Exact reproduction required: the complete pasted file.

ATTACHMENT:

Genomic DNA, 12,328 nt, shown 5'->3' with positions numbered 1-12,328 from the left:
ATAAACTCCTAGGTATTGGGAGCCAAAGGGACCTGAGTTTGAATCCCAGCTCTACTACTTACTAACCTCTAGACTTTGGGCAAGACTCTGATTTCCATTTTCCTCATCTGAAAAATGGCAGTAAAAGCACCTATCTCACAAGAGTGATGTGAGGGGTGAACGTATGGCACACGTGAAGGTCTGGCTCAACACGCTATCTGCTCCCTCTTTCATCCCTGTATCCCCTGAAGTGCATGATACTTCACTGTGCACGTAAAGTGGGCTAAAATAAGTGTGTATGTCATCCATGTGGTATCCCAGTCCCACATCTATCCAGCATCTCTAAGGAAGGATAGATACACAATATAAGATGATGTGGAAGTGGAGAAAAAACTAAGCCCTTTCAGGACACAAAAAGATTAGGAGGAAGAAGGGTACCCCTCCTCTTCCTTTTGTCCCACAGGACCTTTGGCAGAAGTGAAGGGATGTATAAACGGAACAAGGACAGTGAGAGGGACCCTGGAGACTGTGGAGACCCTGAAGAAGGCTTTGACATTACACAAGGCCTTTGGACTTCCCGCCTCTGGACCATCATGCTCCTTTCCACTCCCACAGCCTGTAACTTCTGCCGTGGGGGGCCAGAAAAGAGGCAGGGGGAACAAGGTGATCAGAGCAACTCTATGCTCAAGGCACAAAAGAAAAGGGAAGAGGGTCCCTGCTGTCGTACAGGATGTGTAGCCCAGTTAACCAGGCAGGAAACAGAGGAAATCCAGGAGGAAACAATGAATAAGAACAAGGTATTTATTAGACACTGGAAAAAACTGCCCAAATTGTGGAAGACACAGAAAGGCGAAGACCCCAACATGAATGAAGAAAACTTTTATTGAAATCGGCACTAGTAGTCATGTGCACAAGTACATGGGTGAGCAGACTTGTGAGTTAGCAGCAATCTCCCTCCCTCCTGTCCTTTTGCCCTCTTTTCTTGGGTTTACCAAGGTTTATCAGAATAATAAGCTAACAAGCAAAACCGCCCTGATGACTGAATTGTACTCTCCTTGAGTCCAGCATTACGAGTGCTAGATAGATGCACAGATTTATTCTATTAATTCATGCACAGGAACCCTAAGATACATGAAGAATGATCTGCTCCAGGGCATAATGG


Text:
Genomic DNA, 12,328 nt, shown 5'->3' with positions numbered 1-12,328 from the left:
ATAAACTCCTAGGTATTGGGAGCCAAAGGGACCTGAGTTTGAATCCCAGCTCTACTACTTACTAACCTCTAGACTTTGGGCAAGACTCTGATTTCCATTTTCCTCATCTGAAAAATGGCAGTAAAAGCACCTATCTCACAAGAGTGATGTGAGGGGTGAACGTATGGCACACGTGAAGGTCTGGCTCAACACGCTATCTGCTCCCTCTTTCATCCCTGTATCCCCTGAAGTGCATGATACTTCACTGTGCACGTAAAGTGGGCTAAAATAAGTGTGTATGTCATCCATGTGGTATCCCAGTCCCACATCTATCCAGCATCTCTAAGGAAGGATAGATACACAATATAAGATGATGTGGAAGTGGAGAAAAAACTAAGCCCTTTCAGGACACAAAAAGATTAGGAGGAAGAAGGGTACCCCTCCTCTTCCTTTTGTCCCACAGGACCTTTGGCAGAAGTGAAGGGATGTATAAACGGAACAAGGACAGTGAGAGGGACCCTGGAGACTGTGGAGACCCTGAAGAAGGCTTTGACATTACACAAGGCCTTTGGACTTCCCGCCTCTGGACCATCATGCTCCTTTCCACTCCCACAGCCTGTAACTTCTGCCGTGGGGGGCCAGAAAAGAGGCAGGGGGAACAAGGTGATCAGAGCAACTCTATGCTCAAGGCACAAAAGAAAAGGGAAGAGGGTCCCTGCTGTCGTACAGGATGTGTAGCCCAGTTAACCAGGCAGGAAACAGAGGAAATCCAGGAGGAAACAATGAATAAGAACAAGGTATTTATTAGACACTGGAAAAAACTGCCCAAATTGTGGAAGACACAGAAAGGCGAAGACCCCAACATGAATGAAGAAAACTTTTATTGAAATCGGCACTAGTAGTCATGTGCACAAGTACATGGGTGAGCAGACTTGTGAGTTAGCAGCAATCTCCCTCCCTCCTGTCCTTTTGCCCTCTTTTCTTGGGTTTACCAAGGTTTATCAGAATAATAAGCTAACAAGCAAAACCGCCCTGATGACTGAATTGTACTCTCCTTGAGTCCAGCATTACGAGTGCTAGATAGATGCACAGATTTATTCTATTAATTCATGCACAGGAACCCTAAGATACATGAAGAATGATCTGCTCCAGGGCATAATGG